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Communities 3 - Mutualisms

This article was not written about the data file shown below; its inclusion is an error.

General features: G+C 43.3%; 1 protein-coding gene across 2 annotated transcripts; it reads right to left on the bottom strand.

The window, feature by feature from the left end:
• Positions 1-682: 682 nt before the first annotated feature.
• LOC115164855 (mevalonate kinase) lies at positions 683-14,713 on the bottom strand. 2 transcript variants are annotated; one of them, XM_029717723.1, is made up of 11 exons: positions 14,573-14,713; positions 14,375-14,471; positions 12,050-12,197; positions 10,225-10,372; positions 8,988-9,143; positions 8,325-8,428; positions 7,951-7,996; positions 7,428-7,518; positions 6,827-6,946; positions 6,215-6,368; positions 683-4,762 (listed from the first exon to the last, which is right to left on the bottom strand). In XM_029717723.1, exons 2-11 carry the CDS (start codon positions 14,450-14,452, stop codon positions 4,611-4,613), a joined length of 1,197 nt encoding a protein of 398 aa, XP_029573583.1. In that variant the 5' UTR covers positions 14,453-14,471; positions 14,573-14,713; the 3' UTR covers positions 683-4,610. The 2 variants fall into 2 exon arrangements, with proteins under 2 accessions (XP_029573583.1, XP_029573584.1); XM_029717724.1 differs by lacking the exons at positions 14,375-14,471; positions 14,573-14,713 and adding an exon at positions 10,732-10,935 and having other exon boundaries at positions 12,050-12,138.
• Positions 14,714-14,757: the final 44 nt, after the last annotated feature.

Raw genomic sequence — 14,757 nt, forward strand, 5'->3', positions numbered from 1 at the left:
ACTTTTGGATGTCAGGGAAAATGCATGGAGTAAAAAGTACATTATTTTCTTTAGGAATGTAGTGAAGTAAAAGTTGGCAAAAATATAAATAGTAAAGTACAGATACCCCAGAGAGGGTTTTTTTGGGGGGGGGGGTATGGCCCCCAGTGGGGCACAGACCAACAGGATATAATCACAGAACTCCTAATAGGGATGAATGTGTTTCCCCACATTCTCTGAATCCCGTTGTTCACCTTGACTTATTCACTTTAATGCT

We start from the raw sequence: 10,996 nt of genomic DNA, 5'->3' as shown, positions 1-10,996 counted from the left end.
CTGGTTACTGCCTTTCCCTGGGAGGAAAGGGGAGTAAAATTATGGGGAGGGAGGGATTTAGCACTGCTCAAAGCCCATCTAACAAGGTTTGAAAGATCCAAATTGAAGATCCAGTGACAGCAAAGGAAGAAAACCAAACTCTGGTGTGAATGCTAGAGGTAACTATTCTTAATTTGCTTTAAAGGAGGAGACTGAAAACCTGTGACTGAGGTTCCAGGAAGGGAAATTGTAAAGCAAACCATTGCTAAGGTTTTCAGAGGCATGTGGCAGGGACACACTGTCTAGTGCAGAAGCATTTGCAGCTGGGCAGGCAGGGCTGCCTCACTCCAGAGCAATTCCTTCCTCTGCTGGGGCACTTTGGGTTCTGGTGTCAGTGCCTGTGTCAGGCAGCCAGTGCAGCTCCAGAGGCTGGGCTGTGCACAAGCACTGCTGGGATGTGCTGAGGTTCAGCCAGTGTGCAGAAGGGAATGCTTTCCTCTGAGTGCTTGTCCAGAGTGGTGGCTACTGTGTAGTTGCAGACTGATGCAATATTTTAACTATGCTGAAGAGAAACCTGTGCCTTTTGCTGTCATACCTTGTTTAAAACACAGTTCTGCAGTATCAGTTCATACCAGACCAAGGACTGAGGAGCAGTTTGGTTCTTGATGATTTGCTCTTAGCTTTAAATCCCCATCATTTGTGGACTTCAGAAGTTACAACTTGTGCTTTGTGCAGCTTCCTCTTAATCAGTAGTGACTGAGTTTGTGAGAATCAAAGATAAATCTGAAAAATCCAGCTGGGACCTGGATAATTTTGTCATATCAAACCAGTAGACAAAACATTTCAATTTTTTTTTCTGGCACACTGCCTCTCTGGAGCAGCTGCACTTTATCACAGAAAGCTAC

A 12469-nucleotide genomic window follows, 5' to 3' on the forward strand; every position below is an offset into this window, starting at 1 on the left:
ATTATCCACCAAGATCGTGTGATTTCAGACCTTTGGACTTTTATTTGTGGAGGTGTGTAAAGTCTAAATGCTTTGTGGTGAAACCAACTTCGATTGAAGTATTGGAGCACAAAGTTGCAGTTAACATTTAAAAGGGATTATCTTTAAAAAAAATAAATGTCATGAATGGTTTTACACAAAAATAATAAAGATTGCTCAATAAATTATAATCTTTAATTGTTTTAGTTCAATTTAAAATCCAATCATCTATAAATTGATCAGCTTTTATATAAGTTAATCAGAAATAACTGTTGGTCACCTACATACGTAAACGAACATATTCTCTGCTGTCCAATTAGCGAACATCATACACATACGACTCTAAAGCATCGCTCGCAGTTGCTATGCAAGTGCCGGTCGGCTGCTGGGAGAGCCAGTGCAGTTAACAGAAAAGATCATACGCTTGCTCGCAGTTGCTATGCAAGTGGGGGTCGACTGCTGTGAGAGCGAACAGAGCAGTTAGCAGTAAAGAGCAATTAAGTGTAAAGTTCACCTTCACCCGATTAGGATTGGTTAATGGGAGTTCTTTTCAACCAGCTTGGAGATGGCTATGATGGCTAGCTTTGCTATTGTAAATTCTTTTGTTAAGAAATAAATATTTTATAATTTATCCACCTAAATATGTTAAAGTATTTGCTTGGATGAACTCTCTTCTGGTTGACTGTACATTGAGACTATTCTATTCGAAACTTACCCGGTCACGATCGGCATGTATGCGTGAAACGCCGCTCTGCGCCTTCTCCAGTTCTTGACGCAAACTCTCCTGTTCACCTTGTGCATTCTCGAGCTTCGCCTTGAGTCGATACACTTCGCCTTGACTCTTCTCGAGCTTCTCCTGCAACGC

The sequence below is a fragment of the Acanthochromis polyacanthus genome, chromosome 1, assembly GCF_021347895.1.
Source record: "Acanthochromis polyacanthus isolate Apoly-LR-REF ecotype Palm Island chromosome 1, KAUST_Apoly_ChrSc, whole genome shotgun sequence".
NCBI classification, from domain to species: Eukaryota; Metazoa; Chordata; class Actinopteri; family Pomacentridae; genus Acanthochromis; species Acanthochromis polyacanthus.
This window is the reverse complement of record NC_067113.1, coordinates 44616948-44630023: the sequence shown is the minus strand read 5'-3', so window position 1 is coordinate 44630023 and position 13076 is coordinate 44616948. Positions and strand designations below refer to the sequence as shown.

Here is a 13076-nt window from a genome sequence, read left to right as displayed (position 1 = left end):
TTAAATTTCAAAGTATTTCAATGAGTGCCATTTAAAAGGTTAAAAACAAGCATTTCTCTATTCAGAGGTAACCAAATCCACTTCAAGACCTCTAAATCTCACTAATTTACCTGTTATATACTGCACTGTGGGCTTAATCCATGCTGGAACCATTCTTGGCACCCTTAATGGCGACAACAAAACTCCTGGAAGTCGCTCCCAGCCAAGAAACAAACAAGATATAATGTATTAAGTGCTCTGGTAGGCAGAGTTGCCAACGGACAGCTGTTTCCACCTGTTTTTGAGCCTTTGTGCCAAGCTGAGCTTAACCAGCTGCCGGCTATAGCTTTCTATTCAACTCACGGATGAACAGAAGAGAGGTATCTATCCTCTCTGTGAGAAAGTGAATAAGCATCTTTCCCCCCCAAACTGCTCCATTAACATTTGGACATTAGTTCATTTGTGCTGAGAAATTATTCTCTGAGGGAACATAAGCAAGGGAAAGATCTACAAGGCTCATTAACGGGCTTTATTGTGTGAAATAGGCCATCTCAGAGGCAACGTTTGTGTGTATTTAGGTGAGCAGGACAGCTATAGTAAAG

Mutualisms Outline I. Terms and concepts Symbiosis vs. Mutualism Obligate vs. facultative: Degree of dependence: Specialists vs. generalists: Degree of specialization: What types of "currency" Coevolution Effects on realized niche II. Examples A. Mycorrhizae - fungi and plants Ectomycorrhizae Endomycorrhizae (Arbuscular) B. Nitrogen fixation C. Corals- zooxanthellae, anthozoans This is a difficult topic in which to draw generalizations. Species specific interactions, so the details of how the interactions work differ from example to example. Some very interesting biology. Suggest Giselle MuellerParker's class on Symbiosis. I. Terms and concepts A. Symbiosis vs. mutualism "Symbiosis" means, literally, "together living". Implies intimate physical association, usually with one spp. serving as host and other living inside. Could be mutualistic, parasitic, or commensal. "mutualism" means both spp. benefit (+/+ interaction), mutual exploitation; "enlightened self-interest". Could be symbiotic, as just described, or free-living - e.g., pollinators, seed dispersers. - Important point: symbioses can be either mutualistic or otherwise; mutualisms can be either symbiotic or free-living. B. Degree of dependence: Symbiotic mutualisms are usually obligate for at least one of the species, i.e., that species could not grow and reproduce without its partner species. Examples: N-fixing bacteria, mycorrhizae, corals, gut symbionts (protozoans) of cattle, termites, etc. for digesting cellulose. Free-living may be obligate, or facultative - organism does better with partner, but can still survive without. Example: Defense mutualism: Ants/plants: Pseudomyrmex spp./Acacia collinsii Photos from Costa Rica- bullhorn acacia, w/ How does this affect performance? (Molles, fig. 15.8, 15.9) C. Degree of specialization: free-living can be very specialized - only one species performs function for only one other species; or generalized - multiple species can perform function. Example: Pollination mutualisms: insects/plants, mammals/plants 1. the benefits: plants get pollination, pollinators get nectar or use extra pollen for food. 2. Degree of specialization a. Some obligate - yucca moths, orchids - good pictures in the book i. Orchids - flower shapes mimic female bees, males attempt to mate Males pick up scent useful for attracting females to mate. Orchids deliver pollen sack to specific part of bees body - where only an anther of the same species of flower will pick it up.